Sunday, November 12, 2006

Transcendence Lite

Megachurch flocks have learned to transcend their earthly concerns for something beyond themselves: a superstar pastor. What happens when their superstar falls in discrace, and they are left only with the Word of God fill that hole in their soul? It can be tough going:

Pastor Ted's influence was felt everywhere in New Life Church: in the videos shown at worship; in the New Life bookstore, which stocked books he recommended; and in the story of the church itself. He started New Life in his basement, building it into a 14,000-member nationally known megachurch. As the Rev. Ted Haggard's fortunes rose, so did the church's.

So when Haggard fell spectacularly from grace in a scandal involving drugs and allegations of gay sex, many wondered if New Life, so tied to his public persona, would crash with him.

The answer has significance far beyond the Haggard tragedy. As evangelical megachurches have sprung up around the country, concerns have grown over whether superstar pastors help or hurt faith communities.

"When you get to these top 25 or 50 of the largest or most influential churches, these pastors are clearly celebrities. They were the founders, they created much of the growth and they are, in some sense, a brand in and of themselves," said Scott Thumma, a professor at Hartford Seminary in Connecticut, who specializes in studying megachurches. "It's just like a business where the name of the founder is, in fact, a trademark."

America has always had big-name preachers — from Billy Sunday, the pro baseball player-turned-evangelist, to Billy Graham. But the two were not closely tied to a single church. Among today's best-known pastors, Rick Warren has Saddleback Church in Lake Forest, Calif., Joel Osteen has Lakewood Church in Houston and Bishop T.D. Jakes has The Potter's House in Dallas.

Graham and Sunday also worked in a vastly different media environment. Modern-day celebrity pastors have Web sites, where they promote their books, along with the DVDs, TV shows and films they produce, while preaching internationally. With such high profiles, word of any wrongdoing will spread quickly, intensifying the damage to them and their congregations.


With Haggard gone and the crisis he created easing, New Life members face a different challenge: They must decide whether they wish to belong to a church without the charismatic leader.

Nancy Ammerman, a Boston University sociologist who researches congregational life, said the megachurch might be saved by its extensive programs that create social groups within the church. New Life uses the small group model, where churchgoers meet regularly with just a few others, sometimes based on common interests outside of worship.

"That also gives them a forum within which to deal with what happened," Ammerman said.

But Randall Balmer, a Barnard College historian of American religion, said megachurches are so wrapped up with their pastor that New Life inevitably has hard times ahead. Without any creed or denominational identity for the church to cling to, attendance will eventually drop by half or more, he predicted.

"You have a kind of cult of personality that confuses the faith with a particular individual," said Balmer, author of "Thy Kingdom Come: How the Religious Right Distorts the Faith and Threatens America." "I just think it's very difficult to recover from this sort of thing."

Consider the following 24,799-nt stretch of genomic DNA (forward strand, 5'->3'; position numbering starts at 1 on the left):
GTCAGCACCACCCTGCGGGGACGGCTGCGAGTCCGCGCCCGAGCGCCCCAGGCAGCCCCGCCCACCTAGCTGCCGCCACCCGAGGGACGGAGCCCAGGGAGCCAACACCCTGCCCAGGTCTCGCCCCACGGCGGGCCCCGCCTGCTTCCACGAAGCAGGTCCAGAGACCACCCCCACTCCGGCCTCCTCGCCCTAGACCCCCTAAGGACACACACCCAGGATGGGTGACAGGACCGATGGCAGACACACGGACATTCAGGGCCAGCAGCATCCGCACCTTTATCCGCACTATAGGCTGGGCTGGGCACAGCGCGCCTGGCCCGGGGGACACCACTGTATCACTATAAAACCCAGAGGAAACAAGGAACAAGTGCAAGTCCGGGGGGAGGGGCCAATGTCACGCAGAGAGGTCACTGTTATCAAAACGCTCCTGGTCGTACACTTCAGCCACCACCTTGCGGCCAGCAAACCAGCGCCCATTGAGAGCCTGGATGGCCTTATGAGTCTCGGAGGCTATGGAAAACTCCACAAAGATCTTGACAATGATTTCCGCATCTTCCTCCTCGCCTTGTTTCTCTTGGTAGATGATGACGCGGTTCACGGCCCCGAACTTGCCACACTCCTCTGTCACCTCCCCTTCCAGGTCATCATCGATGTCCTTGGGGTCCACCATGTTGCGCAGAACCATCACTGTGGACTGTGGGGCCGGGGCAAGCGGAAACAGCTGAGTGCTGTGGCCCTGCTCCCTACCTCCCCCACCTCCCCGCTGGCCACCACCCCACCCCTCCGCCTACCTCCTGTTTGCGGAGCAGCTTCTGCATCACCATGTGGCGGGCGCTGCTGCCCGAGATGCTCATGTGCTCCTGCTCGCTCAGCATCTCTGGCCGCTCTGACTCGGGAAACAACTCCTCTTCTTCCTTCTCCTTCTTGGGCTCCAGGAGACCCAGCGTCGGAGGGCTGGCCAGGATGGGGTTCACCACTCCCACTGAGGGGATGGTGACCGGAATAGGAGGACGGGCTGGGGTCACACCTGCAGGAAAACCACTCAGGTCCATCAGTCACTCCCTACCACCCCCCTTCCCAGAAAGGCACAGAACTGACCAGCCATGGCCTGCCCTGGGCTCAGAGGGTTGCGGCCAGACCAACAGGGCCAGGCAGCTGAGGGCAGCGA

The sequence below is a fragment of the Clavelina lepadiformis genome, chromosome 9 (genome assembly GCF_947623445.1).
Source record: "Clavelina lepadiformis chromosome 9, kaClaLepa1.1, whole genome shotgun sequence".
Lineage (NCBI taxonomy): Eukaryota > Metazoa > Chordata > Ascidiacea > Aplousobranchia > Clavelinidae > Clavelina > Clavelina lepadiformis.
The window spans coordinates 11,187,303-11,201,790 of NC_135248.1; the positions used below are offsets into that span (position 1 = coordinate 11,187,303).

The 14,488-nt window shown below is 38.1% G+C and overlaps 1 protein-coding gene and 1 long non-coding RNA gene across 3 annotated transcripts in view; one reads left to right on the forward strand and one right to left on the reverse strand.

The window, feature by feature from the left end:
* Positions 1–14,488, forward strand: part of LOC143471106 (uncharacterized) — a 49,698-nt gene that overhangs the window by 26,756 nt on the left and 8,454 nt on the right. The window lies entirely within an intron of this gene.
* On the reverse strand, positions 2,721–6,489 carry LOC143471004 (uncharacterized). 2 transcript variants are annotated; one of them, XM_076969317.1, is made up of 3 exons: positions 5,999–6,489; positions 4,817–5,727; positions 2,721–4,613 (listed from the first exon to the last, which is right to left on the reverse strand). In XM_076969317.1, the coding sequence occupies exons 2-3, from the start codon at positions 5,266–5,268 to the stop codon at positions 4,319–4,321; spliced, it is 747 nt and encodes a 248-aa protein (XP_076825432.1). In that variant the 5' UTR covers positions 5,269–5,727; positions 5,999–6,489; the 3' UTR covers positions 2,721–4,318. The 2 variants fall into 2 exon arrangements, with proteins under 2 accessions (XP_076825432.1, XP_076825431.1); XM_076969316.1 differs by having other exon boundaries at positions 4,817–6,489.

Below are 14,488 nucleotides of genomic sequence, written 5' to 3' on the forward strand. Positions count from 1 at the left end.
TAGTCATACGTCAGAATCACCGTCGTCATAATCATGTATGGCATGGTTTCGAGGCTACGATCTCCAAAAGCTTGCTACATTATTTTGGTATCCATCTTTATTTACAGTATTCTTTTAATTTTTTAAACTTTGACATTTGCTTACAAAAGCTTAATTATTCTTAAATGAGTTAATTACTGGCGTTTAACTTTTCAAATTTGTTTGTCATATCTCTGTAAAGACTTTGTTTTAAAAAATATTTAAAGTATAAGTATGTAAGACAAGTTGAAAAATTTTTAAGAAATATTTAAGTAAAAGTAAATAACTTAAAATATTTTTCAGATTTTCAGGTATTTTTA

What these churches need is an "American Idol" style talent search to find the next big superstar pastor. Each megachurch would get to pick a contestant based on an NFL style draft, where the megachurch with the losingest record (net attendance loss from previous year) getting the highest draft pick.

Once you conclude that religion is just another form of show business, the world becomes easier to understand.


Blogger Bret said...

Duck wrote: "Once you conclude that religion is just another form of show business, the world becomes easier to understand."

Call me stupid then, because it makes less sense to me from that perspective. For example, if it's just show business, then why shouldn't pastor Ted keep putting on a show? He's still as charismatic as ever, isn't he?

November 12, 2006 10:05 AM  
Blogger Peter Burnet said...

Once you conclude that religion is just another form of show business, the world becomes easier to understand.

True, Duck. Very true.

November 12, 2006 10:20 AM  
Blogger Duck said...


Because he jumped the shark. The brand is ruined, the character fatally compromised. It's as if James Bond broke down and cried, or chickened out of a fistfight, or got erectile dysfunction.

Actually I think Bond jumped the shark in Die Another Day when we learn that he was imprisoned and tortured by the North Koreans for over a year. Bond never lets himself be held prisoner for more than a day or two, he always finds a way to escape before anything really bad happens to him.

November 12, 2006 10:52 AM  
Blogger Harry Eagar said...

Nothing new here. This is exactly the model used by the Wesleys and, especially, George Whitefield more than 200 years ago.

In his study of how Americans learned news in the pre-1860 era, Richard D. Brown writes that when word that Whitefield would preach in the outback of Connecticut arrived, everything for miles around shut down. People who had little interest in religion went to the sermons, evidently for entertainment.

See Chapter 6 of 'Knowledge Is Power: The Diffusion of Information in Early America'

November 12, 2006 11:23 AM  
Blogger Hey Skipper said...

I feel a new word coming on:

Pastar. n. Like pastor, only more so.

November 13, 2006 12:20 PM  

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